How to avoid?
In order to avoid the issues, it is recommended to stay as close to a standard GRC tool as possible. Of course, sometimes customisations are necessary and cannot be avoided. But if the organisation decides to customise the standard GRC tool, then it knows at least the potential risks and can prepare appropriate mitigating measures to prevent the customisations making the tool unusable or turning into a huge long-term cost generator.
Insufficient software testing (or a complete lack thereof) increases the chance of software complications (e.g. not identifying technical bug early enough) and bad consumer experiences (e.g. end users are frustrated because they cannot use the software for the daily business).
How to avoid?
Most software will have bugs in its early versions and these bugs can be caught and fixed with sufficient testing before going live. It must therefore be ensured that the organisation plans enough time for the testing, that robust test cases covering all possible scenarios have been defined, and that relevant end users are involved during the testing.
If not enough people are assigned to the GRC technology implementation project from both the organisation and the vendor side, the delivery will probably fall behind the expected timeline. Yet overstaffing a project can easily lead to miscommunication and it is harder to keep a large team of people unified. This can also lead to duplication and a lack of consistency, with too many duties being distributed.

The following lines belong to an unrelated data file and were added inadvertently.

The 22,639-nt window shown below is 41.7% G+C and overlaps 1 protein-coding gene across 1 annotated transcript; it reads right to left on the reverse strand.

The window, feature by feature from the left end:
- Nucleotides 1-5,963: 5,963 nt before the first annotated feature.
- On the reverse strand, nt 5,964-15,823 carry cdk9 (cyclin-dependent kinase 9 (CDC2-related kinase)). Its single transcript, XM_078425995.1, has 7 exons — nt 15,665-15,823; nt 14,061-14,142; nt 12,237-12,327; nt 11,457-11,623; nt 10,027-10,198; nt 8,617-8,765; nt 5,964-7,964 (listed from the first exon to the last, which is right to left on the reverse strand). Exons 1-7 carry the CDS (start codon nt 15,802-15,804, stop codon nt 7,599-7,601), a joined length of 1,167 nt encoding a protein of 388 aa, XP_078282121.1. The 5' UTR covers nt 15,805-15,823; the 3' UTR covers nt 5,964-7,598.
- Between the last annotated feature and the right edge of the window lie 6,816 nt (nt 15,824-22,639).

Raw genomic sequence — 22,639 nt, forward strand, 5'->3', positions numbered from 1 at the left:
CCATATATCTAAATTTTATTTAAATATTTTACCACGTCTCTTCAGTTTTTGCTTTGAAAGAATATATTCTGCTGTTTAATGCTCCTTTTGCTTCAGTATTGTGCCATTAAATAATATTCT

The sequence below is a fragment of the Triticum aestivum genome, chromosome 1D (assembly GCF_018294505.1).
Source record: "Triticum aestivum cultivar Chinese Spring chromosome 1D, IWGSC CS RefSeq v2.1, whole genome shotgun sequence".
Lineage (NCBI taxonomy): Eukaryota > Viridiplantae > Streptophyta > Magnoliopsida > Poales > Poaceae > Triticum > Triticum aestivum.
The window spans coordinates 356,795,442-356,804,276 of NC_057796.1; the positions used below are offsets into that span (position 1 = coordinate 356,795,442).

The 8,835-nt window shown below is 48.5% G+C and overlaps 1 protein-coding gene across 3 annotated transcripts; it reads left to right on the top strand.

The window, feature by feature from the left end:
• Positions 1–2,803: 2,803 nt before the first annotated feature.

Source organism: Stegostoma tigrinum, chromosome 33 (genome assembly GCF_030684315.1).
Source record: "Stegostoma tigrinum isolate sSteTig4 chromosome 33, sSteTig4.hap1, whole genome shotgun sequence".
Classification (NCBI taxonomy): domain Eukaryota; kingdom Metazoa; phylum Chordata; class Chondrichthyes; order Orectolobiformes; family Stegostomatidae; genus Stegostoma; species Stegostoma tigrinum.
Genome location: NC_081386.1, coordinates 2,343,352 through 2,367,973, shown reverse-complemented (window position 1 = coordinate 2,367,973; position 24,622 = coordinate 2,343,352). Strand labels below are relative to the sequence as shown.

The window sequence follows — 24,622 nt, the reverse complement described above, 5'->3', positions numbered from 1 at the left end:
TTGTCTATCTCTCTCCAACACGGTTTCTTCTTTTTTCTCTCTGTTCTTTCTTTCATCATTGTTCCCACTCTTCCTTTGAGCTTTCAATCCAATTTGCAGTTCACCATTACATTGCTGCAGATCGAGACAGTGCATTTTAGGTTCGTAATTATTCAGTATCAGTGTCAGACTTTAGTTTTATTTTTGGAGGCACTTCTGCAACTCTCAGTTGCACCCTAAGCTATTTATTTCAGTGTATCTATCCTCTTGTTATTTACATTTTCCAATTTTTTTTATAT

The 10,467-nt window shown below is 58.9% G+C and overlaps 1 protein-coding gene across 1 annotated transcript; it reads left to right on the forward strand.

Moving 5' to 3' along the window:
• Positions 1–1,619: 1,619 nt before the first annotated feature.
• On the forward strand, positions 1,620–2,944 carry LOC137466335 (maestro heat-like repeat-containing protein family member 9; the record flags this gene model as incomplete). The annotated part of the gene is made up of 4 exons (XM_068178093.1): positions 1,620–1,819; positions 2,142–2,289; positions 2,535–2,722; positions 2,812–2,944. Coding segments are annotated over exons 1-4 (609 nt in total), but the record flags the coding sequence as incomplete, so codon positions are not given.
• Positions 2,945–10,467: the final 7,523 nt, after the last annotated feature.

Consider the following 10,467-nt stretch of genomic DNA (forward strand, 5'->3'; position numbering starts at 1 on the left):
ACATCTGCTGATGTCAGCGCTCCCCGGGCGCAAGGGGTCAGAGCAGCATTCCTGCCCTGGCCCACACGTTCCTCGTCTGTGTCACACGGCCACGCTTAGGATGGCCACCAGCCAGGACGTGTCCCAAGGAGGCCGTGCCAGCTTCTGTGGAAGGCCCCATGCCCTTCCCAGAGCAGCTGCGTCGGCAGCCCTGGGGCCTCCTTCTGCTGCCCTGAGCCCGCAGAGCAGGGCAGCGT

How to avoid?
Before the GRC technology implementation starts, it is necessary for both the organisation and the vendor to assess the staffing situation correctly and include the project management team in the final staffing decision. In addition, each side should appoint a single point of contact who is responsible for coordinating the implementation.
Failure to involve relevant stakeholders during the selection and implementation of the GRC technology may result in stakeholders not accepting the new technology, which could lead to the technology being replaced or decommissioned. If this happens, the implementation and the related efforts would have been in vain.
How to avoid?
Relevant stakeholders (especially the end users) should be involved during the GRC technology selection and implementation processes so that they have an opportunity to raise their specific requirements. They should also have the chance to perform the testing so that they can see what to expect from the new technology. In addition, regular updates on progress need to be communicated to stakeholders in order to avoid any surprises.
Even though most people speak the common language (e.g. English), the interpretation of that language differs completely. For example, if we ask 20 people to draw a tree, then we are certain that we will get 20 different kinds of trees. This is the same for business and technical requirements: even though a requirement might be clear to one person, it might not be clear to another and this often leads to misunderstanding between an organisation and a vendor. If the vendor is in another country, the cultural differences make the communication even more challenging.